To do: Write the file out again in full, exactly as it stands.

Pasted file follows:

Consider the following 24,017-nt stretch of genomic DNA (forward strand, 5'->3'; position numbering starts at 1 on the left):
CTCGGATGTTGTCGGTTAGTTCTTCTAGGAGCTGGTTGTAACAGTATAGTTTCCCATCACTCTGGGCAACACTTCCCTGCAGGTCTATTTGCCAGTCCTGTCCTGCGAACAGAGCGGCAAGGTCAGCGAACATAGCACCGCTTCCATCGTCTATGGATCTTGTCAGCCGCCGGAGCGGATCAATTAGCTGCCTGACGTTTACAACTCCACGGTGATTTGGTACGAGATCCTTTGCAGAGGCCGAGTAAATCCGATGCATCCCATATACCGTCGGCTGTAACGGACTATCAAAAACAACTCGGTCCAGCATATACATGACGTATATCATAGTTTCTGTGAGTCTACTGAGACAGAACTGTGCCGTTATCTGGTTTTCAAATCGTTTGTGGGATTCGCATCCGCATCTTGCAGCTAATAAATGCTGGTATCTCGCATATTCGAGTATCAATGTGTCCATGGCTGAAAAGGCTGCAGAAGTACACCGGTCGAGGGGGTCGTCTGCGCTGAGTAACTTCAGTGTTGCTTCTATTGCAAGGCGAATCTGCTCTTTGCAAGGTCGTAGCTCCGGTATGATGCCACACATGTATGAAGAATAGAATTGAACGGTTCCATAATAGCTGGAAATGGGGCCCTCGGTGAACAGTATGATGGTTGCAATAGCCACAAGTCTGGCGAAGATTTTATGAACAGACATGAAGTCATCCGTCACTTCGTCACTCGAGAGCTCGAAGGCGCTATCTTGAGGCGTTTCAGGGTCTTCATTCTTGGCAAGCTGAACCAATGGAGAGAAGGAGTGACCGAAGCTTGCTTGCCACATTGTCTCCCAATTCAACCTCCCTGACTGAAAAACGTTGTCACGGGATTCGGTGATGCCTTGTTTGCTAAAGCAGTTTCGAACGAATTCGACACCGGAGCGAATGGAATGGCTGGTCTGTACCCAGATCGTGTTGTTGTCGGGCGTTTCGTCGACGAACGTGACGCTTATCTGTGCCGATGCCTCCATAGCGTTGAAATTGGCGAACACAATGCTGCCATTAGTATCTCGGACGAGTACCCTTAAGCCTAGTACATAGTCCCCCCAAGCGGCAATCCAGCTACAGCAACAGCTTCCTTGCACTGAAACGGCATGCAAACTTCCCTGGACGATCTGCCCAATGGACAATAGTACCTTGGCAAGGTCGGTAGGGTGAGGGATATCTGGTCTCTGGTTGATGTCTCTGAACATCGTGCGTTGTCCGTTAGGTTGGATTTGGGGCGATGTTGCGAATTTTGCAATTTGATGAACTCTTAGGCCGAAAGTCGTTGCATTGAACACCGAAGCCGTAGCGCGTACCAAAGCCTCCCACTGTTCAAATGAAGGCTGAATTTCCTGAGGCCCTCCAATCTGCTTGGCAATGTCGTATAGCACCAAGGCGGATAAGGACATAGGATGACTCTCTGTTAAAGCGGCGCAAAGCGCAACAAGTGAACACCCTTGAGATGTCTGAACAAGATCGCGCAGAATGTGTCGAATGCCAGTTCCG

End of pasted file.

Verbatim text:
Consider the following 24,017-nt stretch of genomic DNA (forward strand, 5'->3'; position numbering starts at 1 on the left):
CTCGGATGTTGTCGGTTAGTTCTTCTAGGAGCTGGTTGTAACAGTATAGTTTCCCATCACTCTGGGCAACACTTCCCTGCAGGTCTATTTGCCAGTCCTGTCCTGCGAACAGAGCGGCAAGGTCAGCGAACATAGCACCGCTTCCATCGTCTATGGATCTTGTCAGCCGCCGGAGCGGATCAATTAGCTGCCTGACGTTTACAACTCCACGGTGATTTGGTACGAGATCCTTTGCAGAGGCCGAGTAAATCCGATGCATCCCATATACCGTCGGCTGTAACGGACTATCAAAAACAACTCGGTCCAGCATATACATGACGTATATCATAGTTTCTGTGAGTCTACTGAGACAGAACTGTGCCGTTATCTGGTTTTCAAATCGTTTGTGGGATTCGCATCCGCATCTTGCAGCTAATAAATGCTGGTATCTCGCATATTCGAGTATCAATGTGTCCATGGCTGAAAAGGCTGCAGAAGTACACCGGTCGAGGGGGTCGTCTGCGCTGAGTAACTTCAGTGTTGCTTCTATTGCAAGGCGAATCTGCTCTTTGCAAGGTCGTAGCTCCGGTATGATGCCACACATGTATGAAGAATAGAATTGAACGGTTCCATAATAGCTGGAAATGGGGCCCTCGGTGAACAGTATGATGGTTGCAATAGCCACAAGTCTGGCGAAGATTTTATGAACAGACATGAAGTCATCCGTCACTTCGTCACTCGAGAGCTCGAAGGCGCTATCTTGAGGCGTTTCAGGGTCTTCATTCTTGGCAAGCTGAACCAATGGAGAGAAGGAGTGACCGAAGCTTGCTTGCCACATTGTCTCCCAATTCAACCTCCCTGACTGAAAAACGTTGTCACGGGATTCGGTGATGCCTTGTTTGCTAAAGCAGTTTCGAACGAATTCGACACCGGAGCGAATGGAATGGCTGGTCTGTACCCAGATCGTGTTGTTGTCGGGCGTTTCGTCGACGAACGTGACGCTTATCTGTGCCGATGCCTCCATAGCGTTGAAATTGGCGAACACAATGCTGCCATTAGTATCTCGGACGAGTACCCTTAAGCCTAGTACATAGTCCCCCCAAGCGGCAATCCAGCTACAGCAACAGCTTCCTTGCACTGAAACGGCATGCAAACTTCCCTGGACGATCTGCCCAATGGACAATAGTACCTTGGCAAGGTCGGTAGGGTGAGGGATATCTGGTCTCTGGTTGATGTCTCTGAACATCGTGCGTTGTCCGTTAGGTTGGATTTGGGGCGATGTTGCGAATTTTGCAATTTGATGAACTCTTAGGCCGAAAGTCGTTGCATTGAACACCGAAGCCGTAGCGCGTACCAAAGCCTCCCACTGTTCAAATGAAGGCTGAATTTCCTGAGGCCCTCCAATCTGCTTGGCAATGTCGTATAGCACCAAGGCGGATAAGGACATAGGATGACTCTCTGTTAAAGCGGCGCAAAGCGCAACAAGTGAACACCCTTGAGATGTCTGAACAAGATCGCGCAGAATGTGTCGAATGCCAGTTCCG